You may sound great in the shower, but how do you translate that bathtub bravado into a killer live sound? Here’s five essential things you
5 Vocal Tips That Can Help You Right Now
1. Warm Up
Too many people neglect this simple element. Schedule plenty of time to warm yourself up vocally, and physically, for the show; you don’t want to be caught in a position where you need more time. Stretch the vocal folds like you would any other muscle group – smoothly, carefully, and over a steady period of time. The younger you are, you might not need a lot of time, but as you gain years you will likely need a solid 30 minutes minimum to feel ready to perform. Singing your full show/set is like running a marathon, you want to make it to the finish line without injury, and enough stamina to do one more lap (an encore in our case).
Set yourself up for success: practice regularly by yourself and at least once a week with your band. Your daily solo practice should include warming up, breaking down trouble spots in songs, potentially writing new melodies & lyrics, and putting sets together (the real endurance training portion). For most A level performers solely focused on performing, this can total anywhere from 90 minutes to 3 hours in a day. You’re not great because you didn’t practice, you’re great because you practiced!!
3. Don’t sing too loud
A number of clients that I work with at the Shelton Private Voice Studio, whether college students or pros, often sing too loud. Subconsciously this could be a number of reasons:
- some folks want to “prove their point” vocally by going hard,
- sometimes it’s a bad habit, or
- sometimes they have no other training to sing at a reasonable volume.
There’s a number of ways to reduce singing too loud-
- Use ear plugs/cotton balls to plug your ears,
- Use in ear monitors,
- Practice with a mic and small amp,
- Self-discipline (a.k.a. Practice!!), or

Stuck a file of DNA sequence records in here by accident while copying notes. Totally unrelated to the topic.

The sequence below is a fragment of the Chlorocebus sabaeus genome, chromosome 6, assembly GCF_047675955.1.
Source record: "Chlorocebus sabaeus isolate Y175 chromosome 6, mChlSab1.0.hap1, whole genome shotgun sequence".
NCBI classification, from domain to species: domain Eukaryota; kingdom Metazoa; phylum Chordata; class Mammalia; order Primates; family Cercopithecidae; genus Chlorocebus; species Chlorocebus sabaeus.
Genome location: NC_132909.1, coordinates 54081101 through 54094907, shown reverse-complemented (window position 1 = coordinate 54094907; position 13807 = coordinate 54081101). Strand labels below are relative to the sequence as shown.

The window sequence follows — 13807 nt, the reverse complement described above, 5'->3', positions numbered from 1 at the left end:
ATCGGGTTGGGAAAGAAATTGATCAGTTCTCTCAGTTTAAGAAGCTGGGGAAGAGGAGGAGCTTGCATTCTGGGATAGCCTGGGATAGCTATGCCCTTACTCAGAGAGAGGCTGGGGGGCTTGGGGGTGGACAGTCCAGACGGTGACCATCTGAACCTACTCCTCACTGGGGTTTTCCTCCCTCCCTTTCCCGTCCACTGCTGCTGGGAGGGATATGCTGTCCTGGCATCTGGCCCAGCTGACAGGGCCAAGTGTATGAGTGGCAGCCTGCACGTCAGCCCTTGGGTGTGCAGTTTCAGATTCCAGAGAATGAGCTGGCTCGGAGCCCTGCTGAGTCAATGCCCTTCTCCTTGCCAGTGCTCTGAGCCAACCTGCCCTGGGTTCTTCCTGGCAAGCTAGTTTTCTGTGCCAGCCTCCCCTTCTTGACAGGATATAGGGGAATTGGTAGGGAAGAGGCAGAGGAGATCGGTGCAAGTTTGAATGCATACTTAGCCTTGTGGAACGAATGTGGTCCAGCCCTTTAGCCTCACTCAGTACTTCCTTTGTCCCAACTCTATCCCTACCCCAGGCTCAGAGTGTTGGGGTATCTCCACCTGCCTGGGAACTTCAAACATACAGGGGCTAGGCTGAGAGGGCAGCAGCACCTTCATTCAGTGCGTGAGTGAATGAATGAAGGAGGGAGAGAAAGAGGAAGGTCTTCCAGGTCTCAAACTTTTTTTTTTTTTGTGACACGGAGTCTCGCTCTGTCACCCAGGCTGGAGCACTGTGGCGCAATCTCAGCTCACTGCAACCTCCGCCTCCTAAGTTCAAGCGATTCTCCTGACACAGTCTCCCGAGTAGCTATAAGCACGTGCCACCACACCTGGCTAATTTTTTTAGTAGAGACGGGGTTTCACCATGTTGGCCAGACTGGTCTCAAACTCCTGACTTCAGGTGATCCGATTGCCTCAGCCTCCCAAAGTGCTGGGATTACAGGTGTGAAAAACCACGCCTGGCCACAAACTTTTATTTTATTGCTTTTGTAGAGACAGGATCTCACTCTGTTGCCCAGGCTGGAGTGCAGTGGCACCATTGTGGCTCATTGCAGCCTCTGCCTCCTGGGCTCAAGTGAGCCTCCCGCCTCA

- Ask your teacher.
Whatever your do, try not to exceed a 7/10 as your loudest volume. It’ll improve your stamina, help you recover quicker between gigs, reduce risk for vocal injury, and give you room to grow during the set.
4. Cool Down
Often neglected just as much as warming up, cool downs are more crucial now for high level, endurance based singing like metal and rock. Remember that analogy about the marathon from number 1? Don’t neglect your muscles refusing to cool them down after a full day/night of singing. Admittedly, I came to cooling down later in my career, but the more I do it, and the more I emphasize it with my students, it’s changing vocal games every day. Use SOVT exercises like bocca chiusa, straw/hydro-phonation, and blowfish are great after singing and speaking. BUT only cool down just before you’re ready to be quiet for the day/night. It doesn’t have to be long, but a solid 5 to 10 minutes in a medium to low range should do the body good.
SOVT = semi-occluded vocal tract
5. Shut Up
Stop. Talking. So. Much.
If you’re the manager and lead singer of your band, it’s time to delegate responsibilities. Believe me, someone else can talk to the venue manager, roadies, groupies, and handle the bulk of the conversation(s) pre-show with interviewers, meet & greets, etc. Too often the venue is already noisy when you arrive, and you don’t need to waste voice trying to talk/yell over everything else. Save it for the warm up and then have a thrilling performance for your set. When I pop backstage before a Lords of the Trident set to see Fang, I often find myself yelling to communicate so I can only imagine what he’s already endured before seeing me. Save your voice for what matters and let someone else take the lead!
Don’t Stop Here
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1. Rest When you’re on tour, this is sometimes the most challenging thing to accomplish. Basically, you need to understand how much sleep you need